Long hours meant many trackside meals. Sixes of the day had 6 afternoon and 7 evening sessions and went long into the night.

"I also remember the ‘Blue Train’ - which is the elite group of Six Day riders — teaching us a lesson and making life very hard for me and John Vande Velde (three times US pursuit champion, US Bicycling Hall of Fame inductee and father of Christian, who now rides for Garmin) a few years later in the Berlin Six."

Groningen, 6th March 1970. L. to R. Grahm Gilmore, Theo Verschuren, Bill Laurie, Leyn Loevesyn, Norman Hill, Jack and Albert Vanmidden are with Norman's London Taxi - his daily transportation, with a top speed of 30mph.

There were Sixes at Detroit and LA in the 70’s?

"There hadn’t been a Six in the US since New York in 1961.

"The 70’s races were promoted by a colourful, larger than life character called Charles Ruys, he was a big agent and promoter in Europe but he didn’t understand the US business system and the races were totally under-promoted.

Shame, the Dutch promotor screwed up.

"Really they were the final nails in the coffin of the US Six Day scene; we were riding around in front of empty houses.

"The European guys raced well — that’s their job — but the races were a disaster.

"The Sixes in Montreal in the 70’s were different; Montreal is a cosmopolitan city with big Italian, French and German communities with an interest in cycling."

Why did you quit?

"John Vande Velde and I actually had rides in several Sixes, including German races when I called a halt — John and I were a good team; we just ‘clicked.’

Jack liked riding with Vande Velde.

"But I’d seen the writing on the wall for me, it was hard to come to Europe and race with no local support; Graeme Gilmore did it, but he set up home there and was practically a local — but for me, it was hard without having the crowd behind you.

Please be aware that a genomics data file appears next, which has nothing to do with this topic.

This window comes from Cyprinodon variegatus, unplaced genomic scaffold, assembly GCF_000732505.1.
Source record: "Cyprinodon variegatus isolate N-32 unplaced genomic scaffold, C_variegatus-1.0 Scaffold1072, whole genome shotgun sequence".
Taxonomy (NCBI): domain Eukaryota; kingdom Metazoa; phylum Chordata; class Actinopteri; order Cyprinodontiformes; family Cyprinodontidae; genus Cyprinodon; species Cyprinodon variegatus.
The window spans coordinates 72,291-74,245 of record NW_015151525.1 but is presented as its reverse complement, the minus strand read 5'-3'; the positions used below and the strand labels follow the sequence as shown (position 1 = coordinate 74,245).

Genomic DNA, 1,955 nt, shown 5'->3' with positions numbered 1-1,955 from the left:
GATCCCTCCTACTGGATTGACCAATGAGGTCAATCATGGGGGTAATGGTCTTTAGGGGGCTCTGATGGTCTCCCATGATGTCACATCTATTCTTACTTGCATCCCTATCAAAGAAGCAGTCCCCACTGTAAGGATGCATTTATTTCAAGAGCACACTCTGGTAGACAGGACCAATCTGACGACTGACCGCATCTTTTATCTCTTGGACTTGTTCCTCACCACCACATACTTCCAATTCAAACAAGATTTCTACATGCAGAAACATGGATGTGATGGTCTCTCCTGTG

"I wanted to go home and get into promotion.

"I’ve had a number of phases to my career, rider; coach; organiser; official, with the PRO, UCI and FICP and now I’m back into promotion."

In '73 Jack and John rode LA, Detroit and Berlin, then went directly to Montreal. Jack had six more contracts in in Europe, but he was done with living hand-to-mouth and the "crummy" contracts so didn't go back. He came home, bought a house and hung it all up.

Six Day promotion?

"Yes, I want to bring Sixes back to the US but at a high level; a good start would be a three day event at Interbike in Las Vegas.

"I’ve been talking to Roger Young (former US sprint champion and 7-Eleven pro) who manages our only suitable permanent indoor velodrome, in LA about the possibility.

"They have a good grass roots programme there and the Nationals are held there too — but that’s not a series that will draw in the general public, with all the time trials.

"Currently we’re planning a Six Day in LA for 2011, it’s a sport which is made for TV and if we get it right it’ll spread like wildfire again.

"A whole new cycling era will develop with its own heroes and villains."

And there are plenty of both on the Six Day circuit; with thanks to Jack for his time and wishing him every success with his plans.

Jackie's first time on the track, on his dad's handlebars. What seems like a short while later, he's riding Six Days himself.

Jack pushes Jackie in a handicap sprint, 1998.

 


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4 Responses »

  1. Great article , great rider , great story , great fotos , great stuff.

  2. Jack,
    I enjoyed the article. I remember my dad and Charlie Jaeger taking me to see the 6 in NY in 1961.

    Joe and I have traveled to Europe 5 times to see the pros ride the sixes.

    In my opinion, there is nothing as exciting as a six-day racing program and the hoopla that surrounds it.

    Good luck with bringing it back to the US.
    Dottie

  3. great article, great job !!!